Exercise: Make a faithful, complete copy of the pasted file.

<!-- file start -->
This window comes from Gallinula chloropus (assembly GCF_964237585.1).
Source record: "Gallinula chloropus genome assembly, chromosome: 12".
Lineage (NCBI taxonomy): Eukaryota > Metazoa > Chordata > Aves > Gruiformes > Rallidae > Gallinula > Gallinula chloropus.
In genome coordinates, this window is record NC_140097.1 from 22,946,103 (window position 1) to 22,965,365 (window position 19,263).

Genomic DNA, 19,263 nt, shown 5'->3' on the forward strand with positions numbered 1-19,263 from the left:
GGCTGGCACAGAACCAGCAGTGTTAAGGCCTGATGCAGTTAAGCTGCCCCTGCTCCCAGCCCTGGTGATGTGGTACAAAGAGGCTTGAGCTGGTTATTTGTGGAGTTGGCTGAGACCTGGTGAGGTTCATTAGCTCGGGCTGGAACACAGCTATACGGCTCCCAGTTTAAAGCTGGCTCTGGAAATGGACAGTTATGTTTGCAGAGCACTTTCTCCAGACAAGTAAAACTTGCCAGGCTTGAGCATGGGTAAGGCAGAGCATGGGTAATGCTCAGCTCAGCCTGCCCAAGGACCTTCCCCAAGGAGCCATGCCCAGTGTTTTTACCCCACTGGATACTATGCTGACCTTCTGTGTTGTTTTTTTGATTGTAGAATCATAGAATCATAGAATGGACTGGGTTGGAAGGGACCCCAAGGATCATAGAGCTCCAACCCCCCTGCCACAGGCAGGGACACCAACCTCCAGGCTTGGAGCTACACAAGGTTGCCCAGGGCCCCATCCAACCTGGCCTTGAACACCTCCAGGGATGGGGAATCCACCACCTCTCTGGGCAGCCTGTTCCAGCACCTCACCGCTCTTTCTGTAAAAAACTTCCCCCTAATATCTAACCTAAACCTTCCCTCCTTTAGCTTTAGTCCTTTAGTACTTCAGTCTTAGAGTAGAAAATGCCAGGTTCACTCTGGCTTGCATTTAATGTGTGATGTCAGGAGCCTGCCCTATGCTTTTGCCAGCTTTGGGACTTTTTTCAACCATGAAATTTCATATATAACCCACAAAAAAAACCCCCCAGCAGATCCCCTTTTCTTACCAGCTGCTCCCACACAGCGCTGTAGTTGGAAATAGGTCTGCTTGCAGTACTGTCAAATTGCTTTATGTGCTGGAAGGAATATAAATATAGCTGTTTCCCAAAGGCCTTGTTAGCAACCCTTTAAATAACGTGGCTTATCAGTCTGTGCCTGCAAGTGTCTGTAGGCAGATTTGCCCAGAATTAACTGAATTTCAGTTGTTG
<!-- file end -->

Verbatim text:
This window comes from Gallinula chloropus (assembly GCF_964237585.1).
Source record: "Gallinula chloropus genome assembly, chromosome: 12".
Lineage (NCBI taxonomy): Eukaryota > Metazoa > Chordata > Aves > Gruiformes > Rallidae > Gallinula > Gallinula chloropus.
In genome coordinates, this window is record NC_140097.1 from 22,946,103 (window position 1) to 22,965,365 (window position 19,263).

Genomic DNA, 19,263 nt, shown 5'->3' on the forward strand with positions numbered 1-19,263 from the left:
GGCTGGCACAGAACCAGCAGTGTTAAGGCCTGATGCAGTTAAGCTGCCCCTGCTCCCAGCCCTGGTGATGTGGTACAAAGAGGCTTGAGCTGGTTATTTGTGGAGTTGGCTGAGACCTGGTGAGGTTCATTAGCTCGGGCTGGAACACAGCTATACGGCTCCCAGTTTAAAGCTGGCTCTGGAAATGGACAGTTATGTTTGCAGAGCACTTTCTCCAGACAAGTAAAACTTGCCAGGCTTGAGCATGGGTAAGGCAGAGCATGGGTAATGCTCAGCTCAGCCTGCCCAAGGACCTTCCCCAAGGAGCCATGCCCAGTGTTTTTACCCCACTGGATACTATGCTGACCTTCTGTGTTGTTTTTTTGATTGTAGAATCATAGAATCATAGAATGGACTGGGTTGGAAGGGACCCCAAGGATCATAGAGCTCCAACCCCCCTGCCACAGGCAGGGACACCAACCTCCAGGCTTGGAGCTACACAAGGTTGCCCAGGGCCCCATCCAACCTGGCCTTGAACACCTCCAGGGATGGGGAATCCACCACCTCTCTGGGCAGCCTGTTCCAGCACCTCACCGCTCTTTCTGTAAAAAACTTCCCCCTAATATCTAACCTAAACCTTCCCTCCTTTAGCTTTAGTCCTTTAGTACTTCAGTCTTAGAGTAGAAAATGCCAGGTTCACTCTGGCTTGCATTTAATGTGTGATGTCAGGAGCCTGCCCTATGCTTTTGCCAGCTTTGGGACTTTTTTCAACCATGAAATTTCATATATAACCCACAAAAAAAACCCCCCAGCAGATCCCCTTTTCTTACCAGCTGCTCCCACACAGCGCTGTAGTTGGAAATAGGTCTGCTTGCAGTACTGTCAAATTGCTTTATGTGCTGGAAGGAATATAAATATAGCTGTTTCCCAAAGGCCTTGTTAGCAACCCTTTAAATAACGTGGCTTATCAGTCTGTGCCTGCAAGTGTCTGTAGGCAGATTTGCCCAGAATTAACTGAATTTCAGTTGTTG